Not only the U.S. president but his intelligence services have a direct line to the German chancellery. American officials warned the German government about letting China’s Fujian Grand Chip Investment acquire Aixtron, a maker of semiconductor equipment near Aachen. Washington is concerned Beijing could use the sophisticated technology for its nuclear program. Representatives from Angela Merkel’s office, and the economics, interior and defense ministries, reviewed the evidence at the U.S. embassy in Berlin, according to our sources.
Vice Chancellor Sigmar Gabriel, who is also economics minister, promptly reversed the German government’s decision to approve the deal. That turnaround comes days before his official visit to China, when he won’t be able to dodge questions from 60 top managers on his plane: Is China friend or foe? Should German businesses keeping trading or consider the political consequences?
Or should they go on a wartime footing? NATO yesterday agreed to station 4,000 troops in eastern Europe, its biggest military build-up since the Cold War. The deployment will no doubt provoke Russian President Vladimir Putin, who has thousands of troops on NATO’s doorstep. Secretary General Jens Stoltenberg said NATO allies are on the “right path,” but given Putin’s inferiority complex, this could lead to disaster. It seems the former Norwegian prime minister’s best trait is self-hypnosis. In this kind of world, all ways are the right way.
Two economists, two opinions: Prominent economic forecasters Marcel Fratzscher and Lars Feld are at loggerheads in a government commission that is investigating ways to boost investment. In emails, Feld said Fratzscher’s call for mega government spending would outdo “France as the birthplace of planification.” The commission, Feld added, “has lost its bearings” and deserves to be boycotted! For child psychologists, here’s an interesting case of late-onset puberty.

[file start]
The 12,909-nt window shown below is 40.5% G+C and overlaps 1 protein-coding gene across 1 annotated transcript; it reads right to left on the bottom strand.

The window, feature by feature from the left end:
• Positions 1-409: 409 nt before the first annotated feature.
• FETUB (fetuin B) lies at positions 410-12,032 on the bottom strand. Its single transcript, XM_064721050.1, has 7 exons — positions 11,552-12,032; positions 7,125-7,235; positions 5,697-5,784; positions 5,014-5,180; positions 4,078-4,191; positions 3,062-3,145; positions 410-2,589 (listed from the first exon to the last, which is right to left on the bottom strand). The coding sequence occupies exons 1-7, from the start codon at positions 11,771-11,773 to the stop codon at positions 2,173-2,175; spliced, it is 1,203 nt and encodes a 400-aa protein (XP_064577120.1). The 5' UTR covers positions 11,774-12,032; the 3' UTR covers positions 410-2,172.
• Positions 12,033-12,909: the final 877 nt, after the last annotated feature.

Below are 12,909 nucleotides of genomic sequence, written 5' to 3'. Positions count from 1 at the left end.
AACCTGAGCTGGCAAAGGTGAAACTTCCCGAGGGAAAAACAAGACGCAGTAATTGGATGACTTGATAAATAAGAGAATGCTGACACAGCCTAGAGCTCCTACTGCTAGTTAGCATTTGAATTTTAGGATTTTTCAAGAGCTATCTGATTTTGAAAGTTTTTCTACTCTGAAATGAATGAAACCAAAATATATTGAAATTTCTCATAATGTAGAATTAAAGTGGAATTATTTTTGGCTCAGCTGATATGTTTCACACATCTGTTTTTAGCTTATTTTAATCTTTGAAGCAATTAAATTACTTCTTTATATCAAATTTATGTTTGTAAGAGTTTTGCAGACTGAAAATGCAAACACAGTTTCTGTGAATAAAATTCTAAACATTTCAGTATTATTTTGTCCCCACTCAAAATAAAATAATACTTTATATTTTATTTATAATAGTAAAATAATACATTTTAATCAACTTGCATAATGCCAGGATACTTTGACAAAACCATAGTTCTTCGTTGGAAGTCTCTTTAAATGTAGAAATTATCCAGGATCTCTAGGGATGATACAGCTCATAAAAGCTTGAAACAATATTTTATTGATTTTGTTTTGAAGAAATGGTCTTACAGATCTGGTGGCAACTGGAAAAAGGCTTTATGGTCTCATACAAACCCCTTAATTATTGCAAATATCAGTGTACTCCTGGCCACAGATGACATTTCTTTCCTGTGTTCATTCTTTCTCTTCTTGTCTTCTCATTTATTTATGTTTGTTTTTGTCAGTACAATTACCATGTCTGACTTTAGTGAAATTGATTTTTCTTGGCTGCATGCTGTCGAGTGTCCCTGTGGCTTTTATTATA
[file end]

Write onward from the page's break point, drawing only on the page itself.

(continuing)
If you’re looking for job security, German midsize companies may be your best bet. Ifo Institute’s latest employment barometer shows Germany’s job machine roaring ahead on its “Mittelstand” layer of klein-but-fine small businesses. Last year, big businesses and the public sector axed 180,000 jobs, but midsized companies added 460,000. Some of their best would certainly deserve a federal service medal, if the German president had any left over to give out.
Deutsche Bank’s share price has plummeted nearly 40 percent this year. Analysts expect the bank to post a €1.4 billion loss in 2016. After doling out €2.4 billion in bonuses last year, Deutsche is considering cutting bonuses this year. Only considering? The London investment team has seriously damaged the bank’s reputation, balance sheet and prospects. In all fairness, these highly rewarded employees should repay bonuses earned under false pretenses during the years of excess. Someone needs to pull the plug on the London champagne party. And let the fat cats dry out.
Wishing you a sober but bracing start to the day. Yours sincerely,
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